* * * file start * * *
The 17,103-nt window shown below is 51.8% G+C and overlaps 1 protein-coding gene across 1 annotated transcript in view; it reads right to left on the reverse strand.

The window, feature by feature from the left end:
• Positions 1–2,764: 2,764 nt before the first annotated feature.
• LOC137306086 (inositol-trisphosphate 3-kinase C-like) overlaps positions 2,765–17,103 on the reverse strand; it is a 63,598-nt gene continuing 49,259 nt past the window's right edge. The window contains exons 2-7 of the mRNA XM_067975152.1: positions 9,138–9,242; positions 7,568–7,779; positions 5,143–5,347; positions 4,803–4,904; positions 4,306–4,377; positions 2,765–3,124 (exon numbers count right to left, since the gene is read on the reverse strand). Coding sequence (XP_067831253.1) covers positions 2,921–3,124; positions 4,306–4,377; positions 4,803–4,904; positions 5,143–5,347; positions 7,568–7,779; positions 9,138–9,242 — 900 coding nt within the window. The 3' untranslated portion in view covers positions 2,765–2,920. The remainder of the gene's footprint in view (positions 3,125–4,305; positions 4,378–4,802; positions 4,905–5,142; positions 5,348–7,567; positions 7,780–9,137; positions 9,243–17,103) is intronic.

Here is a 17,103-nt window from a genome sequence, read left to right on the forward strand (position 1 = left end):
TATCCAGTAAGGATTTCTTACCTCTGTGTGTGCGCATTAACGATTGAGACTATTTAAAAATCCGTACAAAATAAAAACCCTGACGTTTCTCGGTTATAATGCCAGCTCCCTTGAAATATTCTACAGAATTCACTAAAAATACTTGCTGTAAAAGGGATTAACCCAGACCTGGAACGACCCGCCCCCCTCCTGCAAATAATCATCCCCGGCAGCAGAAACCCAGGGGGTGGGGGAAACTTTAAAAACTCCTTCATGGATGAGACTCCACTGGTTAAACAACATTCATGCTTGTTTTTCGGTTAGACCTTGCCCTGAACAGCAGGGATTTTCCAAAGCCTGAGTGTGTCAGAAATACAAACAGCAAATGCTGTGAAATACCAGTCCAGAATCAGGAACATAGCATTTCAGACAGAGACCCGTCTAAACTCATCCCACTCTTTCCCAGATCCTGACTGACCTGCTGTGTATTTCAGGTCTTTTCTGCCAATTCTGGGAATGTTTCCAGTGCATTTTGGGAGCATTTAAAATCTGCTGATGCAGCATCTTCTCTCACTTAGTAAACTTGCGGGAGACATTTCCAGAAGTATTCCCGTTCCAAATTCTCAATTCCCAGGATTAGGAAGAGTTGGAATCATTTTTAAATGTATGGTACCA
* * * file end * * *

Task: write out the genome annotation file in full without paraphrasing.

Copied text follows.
The 17,103-nt window shown below is 51.8% G+C and overlaps 1 protein-coding gene across 1 annotated transcript in view; it reads right to left on the reverse strand.

The window, feature by feature from the left end:
• Positions 1–2,764: 2,764 nt before the first annotated feature.
• LOC137306086 (inositol-trisphosphate 3-kinase C-like) overlaps positions 2,765–17,103 on the reverse strand; it is a 63,598-nt gene continuing 49,259 nt past the window's right edge. The window contains exons 2-7 of the mRNA XM_067975152.1: positions 9,138–9,242; positions 7,568–7,779; positions 5,143–5,347; positions 4,803–4,904; positions 4,306–4,377; positions 2,765–3,124 (exon numbers count right to left, since the gene is read on the reverse strand). Coding sequence (XP_067831253.1) covers positions 2,921–3,124; positions 4,306–4,377; positions 4,803–4,904; positions 5,143–5,347; positions 7,568–7,779; positions 9,138–9,242 — 900 coding nt within the window. The 3' untranslated portion in view covers positions 2,765–2,920. The remainder of the gene's footprint in view (positions 3,125–4,305; positions 4,378–4,802; positions 4,905–5,142; positions 5,348–7,567; positions 7,780–9,137; positions 9,243–17,103) is intronic.

Here is a 17,103-nt window from a genome sequence, read left to right on the forward strand (position 1 = left end):
TATCCAGTAAGGATTTCTTACCTCTGTGTGTGCGCATTAACGATTGAGACTATTTAAAAATCCGTACAAAATAAAAACCCTGACGTTTCTCGGTTATAATGCCAGCTCCCTTGAAATATTCTACAGAATTCACTAAAAATACTTGCTGTAAAAGGGATTAACCCAGACCTGGAACGACCCGCCCCCCTCCTGCAAATAATCATCCCCGGCAGCAGAAACCCAGGGGGTGGGGGAAACTTTAAAAACTCCTTCATGGATGAGACTCCACTGGTTAAACAACATTCATGCTTGTTTTTCGGTTAGACCTTGCCCTGAACAGCAGGGATTTTCCAAAGCCTGAGTGTGTCAGAAATACAAACAGCAAATGCTGTGAAATACCAGTCCAGAATCAGGAACATAGCATTTCAGACAGAGACCCGTCTAAACTCATCCCACTCTTTCCCAGATCCTGACTGACCTGCTGTGTATTTCAGGTCTTTTCTGCCAATTCTGGGAATGTTTCCAGTGCATTTTGGGAGCATTTAAAATCTGCTGATGCAGCATCTTCTCTCACTTAGTAAACTTGCGGGAGACATTTCCAGAAGTATTCCCGTTCCAAATTCTCAATTCCCAGGATTAGGAAGAGTTGGAATCATTTTTAAATGTATGGTACCA